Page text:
“The play was written as if it was a live debate filmed for television. And what I’m really excited about is that we’re going to get to talk to camera as well as the audience, which I knew would happen in a debate,” Flacks says. “What I think we have the opportunity to do now is for the camera to focus on people’s reactions too, when they’re not speaking … because that’s where so much of the story happens and you’re covering up, trying not to show that you’re affected but you clearly are. And that’s really intriguing to me.”
Of course, it’s not only the players that get in on the debate. At the beginning of the play the host polls the audience to see which side of the argument they think they’ll agree with, and then polls them again later in the show to see if their opinions have changed. Flacks notes that some audience members are more willing to cheer for opinions they agree with during the show, when the attention is on the stage, but remain silent during the audience poll, while others admit to leaving the play with a different opinion on the topic than they came into it with. “That’s what I hope for,” she adds. “My [16-year-old] son came to see it and he said that he changed his mind. What he appreciated was that airtime was given to everybody’s opinion so that nobody was dismissed.”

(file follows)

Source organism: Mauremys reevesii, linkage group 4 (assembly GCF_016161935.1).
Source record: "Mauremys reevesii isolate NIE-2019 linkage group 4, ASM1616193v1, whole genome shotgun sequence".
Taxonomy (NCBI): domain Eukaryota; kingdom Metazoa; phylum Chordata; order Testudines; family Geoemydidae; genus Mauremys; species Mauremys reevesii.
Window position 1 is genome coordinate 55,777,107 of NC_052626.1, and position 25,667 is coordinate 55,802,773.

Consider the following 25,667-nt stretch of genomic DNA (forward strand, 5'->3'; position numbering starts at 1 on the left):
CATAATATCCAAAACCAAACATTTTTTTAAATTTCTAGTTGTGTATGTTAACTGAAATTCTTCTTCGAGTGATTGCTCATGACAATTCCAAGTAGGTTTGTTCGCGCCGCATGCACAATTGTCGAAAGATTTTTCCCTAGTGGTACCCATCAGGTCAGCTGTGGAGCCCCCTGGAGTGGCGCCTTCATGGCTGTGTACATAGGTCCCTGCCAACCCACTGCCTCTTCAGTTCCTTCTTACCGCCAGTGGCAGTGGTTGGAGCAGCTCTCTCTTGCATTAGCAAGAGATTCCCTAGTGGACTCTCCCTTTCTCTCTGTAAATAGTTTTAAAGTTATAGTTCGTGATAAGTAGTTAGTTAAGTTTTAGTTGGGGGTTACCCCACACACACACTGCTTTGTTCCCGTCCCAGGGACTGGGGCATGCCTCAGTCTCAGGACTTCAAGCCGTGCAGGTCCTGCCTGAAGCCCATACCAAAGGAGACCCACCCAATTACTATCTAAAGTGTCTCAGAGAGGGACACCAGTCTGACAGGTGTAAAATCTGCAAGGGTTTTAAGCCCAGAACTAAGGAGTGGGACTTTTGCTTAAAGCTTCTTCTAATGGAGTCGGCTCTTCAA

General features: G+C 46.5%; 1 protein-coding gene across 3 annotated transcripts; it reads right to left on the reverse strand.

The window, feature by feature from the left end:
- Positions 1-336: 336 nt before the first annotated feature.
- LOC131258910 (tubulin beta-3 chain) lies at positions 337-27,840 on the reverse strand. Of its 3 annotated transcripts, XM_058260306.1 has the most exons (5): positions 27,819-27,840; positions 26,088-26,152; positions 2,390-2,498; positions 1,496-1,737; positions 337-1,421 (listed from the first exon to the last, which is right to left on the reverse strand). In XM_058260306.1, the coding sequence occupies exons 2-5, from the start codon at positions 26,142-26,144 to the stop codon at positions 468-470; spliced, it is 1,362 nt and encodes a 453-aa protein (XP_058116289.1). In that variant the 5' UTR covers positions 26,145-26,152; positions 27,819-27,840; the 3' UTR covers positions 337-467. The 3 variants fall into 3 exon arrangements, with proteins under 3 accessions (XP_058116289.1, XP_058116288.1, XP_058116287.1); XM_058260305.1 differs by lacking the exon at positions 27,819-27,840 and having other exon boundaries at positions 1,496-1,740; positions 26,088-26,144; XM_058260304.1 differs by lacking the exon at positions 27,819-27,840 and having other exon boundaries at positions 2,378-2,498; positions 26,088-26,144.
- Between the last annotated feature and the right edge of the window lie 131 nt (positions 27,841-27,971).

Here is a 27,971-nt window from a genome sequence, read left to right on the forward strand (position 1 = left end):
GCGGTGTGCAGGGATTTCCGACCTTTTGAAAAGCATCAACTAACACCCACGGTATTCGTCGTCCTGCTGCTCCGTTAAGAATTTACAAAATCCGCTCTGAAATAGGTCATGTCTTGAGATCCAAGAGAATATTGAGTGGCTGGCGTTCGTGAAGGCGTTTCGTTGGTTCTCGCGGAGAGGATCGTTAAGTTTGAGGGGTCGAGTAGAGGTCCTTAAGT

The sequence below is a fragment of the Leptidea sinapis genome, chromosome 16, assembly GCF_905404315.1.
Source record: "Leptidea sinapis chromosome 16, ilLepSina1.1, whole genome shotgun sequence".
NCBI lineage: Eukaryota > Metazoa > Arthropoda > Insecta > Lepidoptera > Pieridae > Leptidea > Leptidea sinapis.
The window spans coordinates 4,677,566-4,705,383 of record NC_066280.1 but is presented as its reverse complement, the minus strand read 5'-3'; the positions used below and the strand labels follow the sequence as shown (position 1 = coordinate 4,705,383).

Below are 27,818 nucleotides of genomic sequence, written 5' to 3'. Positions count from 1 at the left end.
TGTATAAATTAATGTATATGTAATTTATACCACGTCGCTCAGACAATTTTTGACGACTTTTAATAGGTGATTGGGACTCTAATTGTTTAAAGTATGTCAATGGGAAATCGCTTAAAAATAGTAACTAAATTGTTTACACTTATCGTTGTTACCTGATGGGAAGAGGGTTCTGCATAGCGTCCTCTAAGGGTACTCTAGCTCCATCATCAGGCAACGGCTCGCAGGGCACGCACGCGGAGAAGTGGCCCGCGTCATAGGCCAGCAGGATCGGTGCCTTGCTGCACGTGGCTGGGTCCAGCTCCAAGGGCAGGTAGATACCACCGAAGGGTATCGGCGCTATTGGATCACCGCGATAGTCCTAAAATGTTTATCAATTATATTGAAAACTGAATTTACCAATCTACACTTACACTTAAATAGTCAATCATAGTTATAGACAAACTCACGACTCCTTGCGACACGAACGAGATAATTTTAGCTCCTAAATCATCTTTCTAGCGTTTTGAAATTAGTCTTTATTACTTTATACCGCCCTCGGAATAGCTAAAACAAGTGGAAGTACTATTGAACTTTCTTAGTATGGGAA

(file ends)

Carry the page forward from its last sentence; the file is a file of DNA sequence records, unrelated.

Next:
And that’s, in a way, the whole point — not to make you change your mind or convince you that one side of the debate is right or wrong, but to implore audience members to seriously consider their own convictions and then listen to what the other side has to say.
“Part of what I started to feel in writing it is we have a lot of commonality and a lot of difference between all these people. It sounds hokey but I do feel like a certain level and kindness and love is going to break through all this stuff,” Flacks says. “We are so afraid of each other and we’re so afraid of losing that I’m hoping that being able to air things and to see that where the play goes to at the end will help make people aware of the pointlessness of [fighting about stuff] … I never want to prescribe what I want an audience to think. I’d rather just have them go, ‘Huh, now what do I think?’ It’s always interesting to me to hear what someone walked away with.”